H-bodies’ performance credentials were strongest in the suspension department. The standard setup (called Road Touring) featured a noticeably firmer feel than other Chrysler/Plymouth sedans. An optional Sport Handling package offered alloy wheels, firmer suspension settings and sway bars. Compared to other domestic sedans, even the base model handled relatively well. All H-bodies had gas-pressurized MacPherson struts and shocks, anti-roll bars and quick-ratio power steering with excellent on-center feel. Chrysler officials knew that younger drivers preferred a firmer, more European ride, and acted accordingly in setting up the GTS’s suspension characteristics.
Our featured car is not a turbo, but rather a sparsely equipped base model (and in astonishingly good condition). GTS’s came in two trim levels – High Line (the base model) and Premium, with the Premium offering additional niceties that were either optional or unavailable on the High Line. Upon its 1985 introduction, the GTS was priced competitively, starting at $9,099. A fully-loaded turbo would check in near $13,500. Although our featured car is a 1987 model, it’s hard to tell, since Chrysler offered few year-by-year changes as the GTS cycled through its 5-year lifespan.
The interior was clearly that of an American car – not cutting-edge, but at the same time it was thoroughly modern. Full instrumentation came standard, with six legible gauges, including a tachometer.
One of the interior’s best features were the seats. Even the standard bucket seats such as these were contoured, supportive, and comfortable for long distances. The interior also featured novelties like console storage bins and a cup holder that folded out from the dash. Other pieces were upgraded from Chrysler’s standard parts bin as well, such as the soft-touch climate control and radio buttons.
However, the origins of many parts were clear. Major components, such as the as the door hardware and the steering wheel, were plainly sourced from other Chrysler products, and the overall level of finish was more Aries than Accord.
H-bodies excelled at space efficiency, treating the driver and passenger to ample room, even for tall people. The rear seat was plenty big for two (three with a squeeze) adults – something that not all mid-size cars could match.
The GTS and Lancer had a lot going for them, and in both 1985 and ’86, the two models combined to exceed 100,000 sales. In terms of demographics, the H-body appeared to be a hit with its intended audience; Iacocca stated that the average H-car buyer was just 34 years old. But after those first two years, sales fell apart. 1987 sales fell by nearly half, and then the H-body hurtled towards irrelevancy.
This was a rapid fall from grace for what had been a promising vehicle. What happened?
First, mid-size hatchbacks never sold well in North America despite good efforts from several manufacturers. One can’t blame carmakers for trying, since it seemed logical that a generation accustomed to hatches on their Civics or Horizons would seek to carry forth that useful fifth door in a family car. But the hatchback perception remained lodged with economy cars. What didn’t help the GTS was that Chrysler’s 1987 bargain-oriented P-cars (Shadow/Sundance) featured the same notched hatch design as the GTS. The struggle to convince buyers to accept a mid-size hatchback got tougher with the P-car’s introduction.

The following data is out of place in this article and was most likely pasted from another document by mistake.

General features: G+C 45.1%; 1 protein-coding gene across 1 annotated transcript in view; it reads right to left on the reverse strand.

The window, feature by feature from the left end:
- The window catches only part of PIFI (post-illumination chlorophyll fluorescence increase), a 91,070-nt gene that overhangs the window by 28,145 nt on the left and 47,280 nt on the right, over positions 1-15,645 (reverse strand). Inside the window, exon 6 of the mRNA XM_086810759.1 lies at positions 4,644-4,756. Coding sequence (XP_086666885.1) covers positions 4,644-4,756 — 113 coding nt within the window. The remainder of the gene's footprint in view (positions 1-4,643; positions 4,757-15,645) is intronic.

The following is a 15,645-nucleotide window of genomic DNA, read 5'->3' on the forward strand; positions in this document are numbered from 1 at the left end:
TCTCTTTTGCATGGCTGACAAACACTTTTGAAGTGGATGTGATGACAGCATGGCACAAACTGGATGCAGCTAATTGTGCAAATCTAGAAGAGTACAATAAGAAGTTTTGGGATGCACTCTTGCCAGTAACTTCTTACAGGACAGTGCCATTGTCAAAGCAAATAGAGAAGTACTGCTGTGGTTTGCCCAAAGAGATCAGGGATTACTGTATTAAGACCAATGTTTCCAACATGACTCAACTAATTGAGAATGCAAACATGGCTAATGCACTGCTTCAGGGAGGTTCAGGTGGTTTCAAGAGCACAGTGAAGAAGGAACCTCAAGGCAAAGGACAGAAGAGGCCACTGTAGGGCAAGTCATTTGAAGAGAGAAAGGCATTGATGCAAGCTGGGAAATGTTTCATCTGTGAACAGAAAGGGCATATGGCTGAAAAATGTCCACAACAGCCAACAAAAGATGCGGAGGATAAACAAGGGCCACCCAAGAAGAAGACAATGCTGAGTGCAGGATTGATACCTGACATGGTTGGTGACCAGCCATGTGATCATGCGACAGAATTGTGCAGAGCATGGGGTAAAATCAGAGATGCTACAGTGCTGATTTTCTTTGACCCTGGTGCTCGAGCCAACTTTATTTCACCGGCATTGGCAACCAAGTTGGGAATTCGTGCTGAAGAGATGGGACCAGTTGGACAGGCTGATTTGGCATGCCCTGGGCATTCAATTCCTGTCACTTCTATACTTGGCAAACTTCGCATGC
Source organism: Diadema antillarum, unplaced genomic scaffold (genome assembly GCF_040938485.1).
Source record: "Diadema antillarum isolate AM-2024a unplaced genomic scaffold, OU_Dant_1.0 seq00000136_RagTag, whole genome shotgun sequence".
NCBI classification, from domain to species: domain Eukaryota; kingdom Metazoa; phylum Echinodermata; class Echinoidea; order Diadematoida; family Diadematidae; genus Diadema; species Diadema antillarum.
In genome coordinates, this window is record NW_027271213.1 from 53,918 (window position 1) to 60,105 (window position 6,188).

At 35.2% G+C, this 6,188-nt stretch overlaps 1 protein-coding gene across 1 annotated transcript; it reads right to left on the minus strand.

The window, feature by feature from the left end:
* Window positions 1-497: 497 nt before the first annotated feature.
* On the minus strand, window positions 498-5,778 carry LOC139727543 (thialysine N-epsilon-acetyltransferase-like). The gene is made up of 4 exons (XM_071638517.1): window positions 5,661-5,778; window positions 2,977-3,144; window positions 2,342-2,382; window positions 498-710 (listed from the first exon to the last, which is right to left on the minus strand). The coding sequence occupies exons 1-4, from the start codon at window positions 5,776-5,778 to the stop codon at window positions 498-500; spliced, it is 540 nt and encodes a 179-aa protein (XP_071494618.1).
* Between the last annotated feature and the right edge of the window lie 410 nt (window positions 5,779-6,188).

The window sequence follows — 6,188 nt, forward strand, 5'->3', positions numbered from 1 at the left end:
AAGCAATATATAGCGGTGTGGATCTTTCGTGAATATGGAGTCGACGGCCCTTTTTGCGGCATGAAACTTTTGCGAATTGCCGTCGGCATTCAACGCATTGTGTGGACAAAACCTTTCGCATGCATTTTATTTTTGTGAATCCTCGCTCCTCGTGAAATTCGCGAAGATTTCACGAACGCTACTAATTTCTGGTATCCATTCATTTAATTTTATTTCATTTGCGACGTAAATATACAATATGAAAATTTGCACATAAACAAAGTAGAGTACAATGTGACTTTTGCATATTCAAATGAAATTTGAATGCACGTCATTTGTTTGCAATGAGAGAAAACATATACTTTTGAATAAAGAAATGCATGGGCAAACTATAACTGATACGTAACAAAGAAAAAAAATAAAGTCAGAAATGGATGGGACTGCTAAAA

Most importantly, though, was that the H-bodies lacked refinement. The GTS was noisy, rough around the edges, and showed unrefined build quality – more akin to a downscale Chrysler product than to a sophisticated German or Japanese competitor.
This lack of sophistication rose to the forefront when comparing drivability. Both the 2.2 and 2.5 liter engines were loud and relatively course feeling, the cable-shifted manual transmission was stiff and notchy, and the automatic was rough and inflexible. This was all problematic for a car doing battle against the bastions of smoothness – Honda, Toyota and Mazda.
Generally speaking, the GTS and Lancer were competitive cars when introduced in 1985. But their Achilles Heel was that they were engineered to beat early-1980s competition – not the improved late-1980s cars. During the 1980s, Honda, Toyota and Mazda all made significant strides in everything from drivetrain smoothness to interior quality, and Chrysler’s H-bodies couldn’t hold their own against the newer competitors. For the H-bodies, the roughness that was partially tolerable in 1985 became almost archaic just a few years later.
Given this quick trajectory towards obsolescence, it was surprising that Chrysler began European GTS sales in 1988 – sold as the “Chrysler GTS” and featuring the Dodge Lancer grille. Unsurprisingly, sales were slow.
Sales were slow back home by that time, too. And by the end of the decade, Chrysler gave up trying to make a dedicated Euro-inspired sport sedan.
The H-body’s replacement, the AA-body Spirit/Acclaim/LeBaron, proudly reverted to Chrysler’s traditional K-derivative boxyness. This 1991 LeBaron brochure boasted of its car’s competitiveness with the Olds Cutlass Ciera and Buick Century… no more BMW or Accord comparisons for the Chrysler brand’s mid-size offering.
The GTS was close to being a great car, and was an excellent first attempt at a sport sedan. What it needed most was some refinement. Unfortunately for auto enthusiasts, this type of car was outside of Chrysler’s comfort zone, and without strong sales, the company reverted to a more familiar product for the crucial mid-size segment. It’s too bad, though, that consumers never got to see what a second-generation LeBaron GTS could be like, since the original version possessed so many good qualities. So close, and yet so far away.
Photographed in August 2016 in Falls Church, Virginia.
Curbside Classic: 1985-89 Chrysler LeBaron GTS – Hatchback Setbacks William Stopford